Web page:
In early 1970, aged 57, he was appointed as the Parish Priest (that is, in charge) at Carina (then called Belmont), Brisbane, with two younger Dominican priests assisting him there.

Kate's story

Kate told Broken Rites that, at the Carina parish, Fr Fitzmaurice lived in the grounds of the school and the parish church. As the Parish Priest, Fitzmaurice controlled the parish school.

Kate's Grade 7 classroom was only a few metres from the door of Fitzmaurice's house. He had free access to the girls' playground.

Kate said that Fitzmaurice relied on the pupils' mothers and the Grade 6-7 girls to do his cooking and cleaning. This saved the cost of a housekeeper. His house had a special small cupboard-like room, and he allowed the Grade 6-7 girls to use this as a cubby.

Kate said: "Fitzmaurice used to wear a long cream Dominican gown. One day, when I was at his house, he lifted up his gown and he was wearing nothing under it. He made me touch his genitals. He did this on further occasions, and this progressed to him doing things with me which I now know is called sexual intercourse."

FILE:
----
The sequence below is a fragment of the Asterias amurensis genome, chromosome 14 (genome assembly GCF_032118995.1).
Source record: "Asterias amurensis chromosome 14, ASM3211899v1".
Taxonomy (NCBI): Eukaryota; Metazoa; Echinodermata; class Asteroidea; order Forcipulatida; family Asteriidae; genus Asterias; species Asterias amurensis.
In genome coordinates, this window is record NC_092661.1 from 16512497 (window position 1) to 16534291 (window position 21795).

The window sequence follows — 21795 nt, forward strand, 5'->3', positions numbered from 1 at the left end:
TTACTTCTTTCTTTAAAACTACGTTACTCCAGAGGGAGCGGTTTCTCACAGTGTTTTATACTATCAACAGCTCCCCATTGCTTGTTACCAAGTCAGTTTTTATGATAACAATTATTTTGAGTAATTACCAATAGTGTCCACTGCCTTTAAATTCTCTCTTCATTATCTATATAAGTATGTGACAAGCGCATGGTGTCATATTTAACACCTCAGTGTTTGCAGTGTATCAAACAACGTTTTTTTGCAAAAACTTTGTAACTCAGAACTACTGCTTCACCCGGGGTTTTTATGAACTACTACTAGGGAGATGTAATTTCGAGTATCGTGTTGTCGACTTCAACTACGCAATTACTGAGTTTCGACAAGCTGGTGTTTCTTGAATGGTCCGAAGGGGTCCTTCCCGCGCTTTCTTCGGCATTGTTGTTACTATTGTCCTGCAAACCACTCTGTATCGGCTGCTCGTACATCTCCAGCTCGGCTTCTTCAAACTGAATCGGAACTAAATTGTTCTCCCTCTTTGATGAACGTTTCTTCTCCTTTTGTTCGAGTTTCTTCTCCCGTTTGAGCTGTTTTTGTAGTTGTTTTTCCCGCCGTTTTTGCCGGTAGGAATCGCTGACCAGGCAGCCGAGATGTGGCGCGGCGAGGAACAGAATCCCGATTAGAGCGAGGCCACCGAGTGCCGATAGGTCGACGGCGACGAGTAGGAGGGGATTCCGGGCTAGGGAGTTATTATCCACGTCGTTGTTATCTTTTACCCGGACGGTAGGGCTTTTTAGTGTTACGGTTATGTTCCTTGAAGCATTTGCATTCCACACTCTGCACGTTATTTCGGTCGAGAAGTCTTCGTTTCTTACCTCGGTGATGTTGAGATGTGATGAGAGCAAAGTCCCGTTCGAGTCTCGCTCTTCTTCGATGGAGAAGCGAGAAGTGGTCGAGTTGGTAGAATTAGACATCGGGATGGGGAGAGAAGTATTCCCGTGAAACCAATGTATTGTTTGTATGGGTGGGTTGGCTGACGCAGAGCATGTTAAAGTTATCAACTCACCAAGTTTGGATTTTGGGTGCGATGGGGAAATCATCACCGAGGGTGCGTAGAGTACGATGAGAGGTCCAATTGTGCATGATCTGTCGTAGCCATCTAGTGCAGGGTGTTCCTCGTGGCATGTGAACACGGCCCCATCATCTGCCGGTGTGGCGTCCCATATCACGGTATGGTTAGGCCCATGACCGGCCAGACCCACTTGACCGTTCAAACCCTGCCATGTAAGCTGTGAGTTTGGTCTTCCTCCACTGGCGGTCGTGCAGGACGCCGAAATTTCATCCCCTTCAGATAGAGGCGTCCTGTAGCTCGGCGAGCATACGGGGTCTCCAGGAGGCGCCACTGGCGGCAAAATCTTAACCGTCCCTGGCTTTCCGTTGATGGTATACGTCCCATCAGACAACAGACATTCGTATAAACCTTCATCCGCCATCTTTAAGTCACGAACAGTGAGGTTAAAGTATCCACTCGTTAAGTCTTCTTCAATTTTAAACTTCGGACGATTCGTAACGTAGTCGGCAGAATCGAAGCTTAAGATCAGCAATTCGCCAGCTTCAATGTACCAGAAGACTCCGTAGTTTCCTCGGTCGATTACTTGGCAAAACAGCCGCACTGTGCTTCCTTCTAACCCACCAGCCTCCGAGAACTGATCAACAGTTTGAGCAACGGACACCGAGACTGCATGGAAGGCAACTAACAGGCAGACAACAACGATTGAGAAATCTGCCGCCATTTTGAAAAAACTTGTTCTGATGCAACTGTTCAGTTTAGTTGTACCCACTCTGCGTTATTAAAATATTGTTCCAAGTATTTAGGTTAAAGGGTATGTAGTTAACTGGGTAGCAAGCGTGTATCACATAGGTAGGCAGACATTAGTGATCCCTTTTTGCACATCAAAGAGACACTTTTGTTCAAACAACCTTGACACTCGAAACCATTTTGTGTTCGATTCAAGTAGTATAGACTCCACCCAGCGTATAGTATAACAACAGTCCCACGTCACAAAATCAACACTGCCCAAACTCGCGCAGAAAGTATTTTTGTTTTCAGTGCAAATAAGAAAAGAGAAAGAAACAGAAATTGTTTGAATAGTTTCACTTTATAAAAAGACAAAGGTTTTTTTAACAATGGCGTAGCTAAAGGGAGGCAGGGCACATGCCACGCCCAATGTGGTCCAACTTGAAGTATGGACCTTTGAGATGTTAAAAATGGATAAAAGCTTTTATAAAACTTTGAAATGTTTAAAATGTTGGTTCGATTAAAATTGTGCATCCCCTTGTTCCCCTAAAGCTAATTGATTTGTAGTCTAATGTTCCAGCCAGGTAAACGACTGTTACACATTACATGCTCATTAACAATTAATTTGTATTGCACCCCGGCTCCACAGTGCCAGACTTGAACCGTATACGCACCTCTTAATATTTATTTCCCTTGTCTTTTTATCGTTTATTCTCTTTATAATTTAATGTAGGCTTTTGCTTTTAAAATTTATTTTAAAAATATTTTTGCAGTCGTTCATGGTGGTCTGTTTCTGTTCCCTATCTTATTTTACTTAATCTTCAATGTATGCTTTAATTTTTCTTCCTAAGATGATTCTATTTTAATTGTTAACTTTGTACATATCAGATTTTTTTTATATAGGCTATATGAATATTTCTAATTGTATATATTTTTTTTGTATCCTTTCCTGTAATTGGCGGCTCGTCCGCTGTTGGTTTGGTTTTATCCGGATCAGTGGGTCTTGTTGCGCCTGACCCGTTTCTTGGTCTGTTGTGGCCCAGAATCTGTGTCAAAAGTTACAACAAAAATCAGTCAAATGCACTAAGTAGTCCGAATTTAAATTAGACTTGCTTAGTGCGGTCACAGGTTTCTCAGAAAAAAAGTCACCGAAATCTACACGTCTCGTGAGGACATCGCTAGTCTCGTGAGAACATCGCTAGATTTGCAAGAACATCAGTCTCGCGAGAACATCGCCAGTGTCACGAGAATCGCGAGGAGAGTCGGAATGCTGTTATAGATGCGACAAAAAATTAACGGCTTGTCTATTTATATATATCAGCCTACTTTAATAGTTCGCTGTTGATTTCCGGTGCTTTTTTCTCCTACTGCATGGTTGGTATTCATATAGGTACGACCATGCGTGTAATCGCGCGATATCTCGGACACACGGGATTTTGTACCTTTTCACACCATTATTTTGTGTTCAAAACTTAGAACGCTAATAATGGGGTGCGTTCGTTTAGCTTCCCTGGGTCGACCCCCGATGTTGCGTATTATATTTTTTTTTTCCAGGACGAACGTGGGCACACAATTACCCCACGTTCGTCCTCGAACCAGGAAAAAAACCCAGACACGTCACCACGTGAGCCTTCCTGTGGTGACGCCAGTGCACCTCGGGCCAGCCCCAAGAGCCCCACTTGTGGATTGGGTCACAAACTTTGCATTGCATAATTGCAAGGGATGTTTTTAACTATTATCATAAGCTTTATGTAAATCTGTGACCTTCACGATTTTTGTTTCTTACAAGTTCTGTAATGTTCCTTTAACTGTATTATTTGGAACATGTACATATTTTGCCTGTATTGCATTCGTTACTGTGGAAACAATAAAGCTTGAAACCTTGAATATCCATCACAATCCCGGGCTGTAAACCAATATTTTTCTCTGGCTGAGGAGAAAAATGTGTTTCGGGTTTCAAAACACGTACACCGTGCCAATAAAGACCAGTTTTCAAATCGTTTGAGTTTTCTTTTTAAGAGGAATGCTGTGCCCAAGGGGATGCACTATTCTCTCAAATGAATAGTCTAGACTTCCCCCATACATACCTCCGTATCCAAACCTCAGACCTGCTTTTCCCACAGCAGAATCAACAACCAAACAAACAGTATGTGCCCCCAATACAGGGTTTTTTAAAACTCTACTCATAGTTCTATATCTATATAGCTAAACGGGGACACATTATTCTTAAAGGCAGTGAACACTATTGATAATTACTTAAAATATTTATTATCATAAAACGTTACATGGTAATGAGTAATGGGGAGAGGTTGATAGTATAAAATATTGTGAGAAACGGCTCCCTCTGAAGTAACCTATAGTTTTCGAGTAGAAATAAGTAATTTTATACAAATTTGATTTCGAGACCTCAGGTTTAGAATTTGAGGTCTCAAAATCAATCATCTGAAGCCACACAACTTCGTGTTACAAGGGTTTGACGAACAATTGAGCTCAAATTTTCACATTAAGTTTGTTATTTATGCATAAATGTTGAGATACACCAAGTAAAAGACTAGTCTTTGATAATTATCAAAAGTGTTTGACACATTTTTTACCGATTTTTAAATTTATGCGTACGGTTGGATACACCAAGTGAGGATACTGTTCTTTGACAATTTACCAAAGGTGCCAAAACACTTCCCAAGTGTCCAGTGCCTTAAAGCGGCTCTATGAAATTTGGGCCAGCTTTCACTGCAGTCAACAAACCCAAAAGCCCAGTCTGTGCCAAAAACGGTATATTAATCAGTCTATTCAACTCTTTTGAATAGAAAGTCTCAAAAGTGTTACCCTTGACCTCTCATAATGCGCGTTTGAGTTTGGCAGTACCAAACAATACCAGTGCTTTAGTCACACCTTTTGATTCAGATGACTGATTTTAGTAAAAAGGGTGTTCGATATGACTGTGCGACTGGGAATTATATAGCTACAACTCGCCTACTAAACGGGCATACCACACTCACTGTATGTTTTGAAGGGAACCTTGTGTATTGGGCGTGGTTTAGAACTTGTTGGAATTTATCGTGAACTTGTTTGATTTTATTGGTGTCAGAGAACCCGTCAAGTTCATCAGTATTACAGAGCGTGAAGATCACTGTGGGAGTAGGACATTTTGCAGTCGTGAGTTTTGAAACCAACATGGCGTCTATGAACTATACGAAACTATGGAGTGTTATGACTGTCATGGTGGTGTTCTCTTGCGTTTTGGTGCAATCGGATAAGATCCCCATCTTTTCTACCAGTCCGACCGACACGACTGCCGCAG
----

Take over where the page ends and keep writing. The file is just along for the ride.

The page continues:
Kate told Broken Rites that the assaults were a big shock to her. Kate, like her classmates, had no knowledge of sex.

Kate said she found out later (much too late) that Fitzmaurice was universally regarded as a molester and that he used to grope at the breasts of adult women parishioners. She later realised that the mothers must have known, all along, that their daughters were at risk. But Fitzmaurice's position in the Catholic community protected him because parishioners were reluctant to report wrongdoing by a priest.

This 20-year cover-up had a devastating impact on Kate's life. By 1993, she had had tried to commit suicide several times.

'The Groper'

In January-February 1994, Broken Rites made inquiries in Brisbane and located other former pupils from Kate's school (aged in their thirties by 1994), who testified that Fitzmaurice was nicknamed "the Groper". He was notorious for indecently assaulting girls — and their mothers — on the breasts, even in public.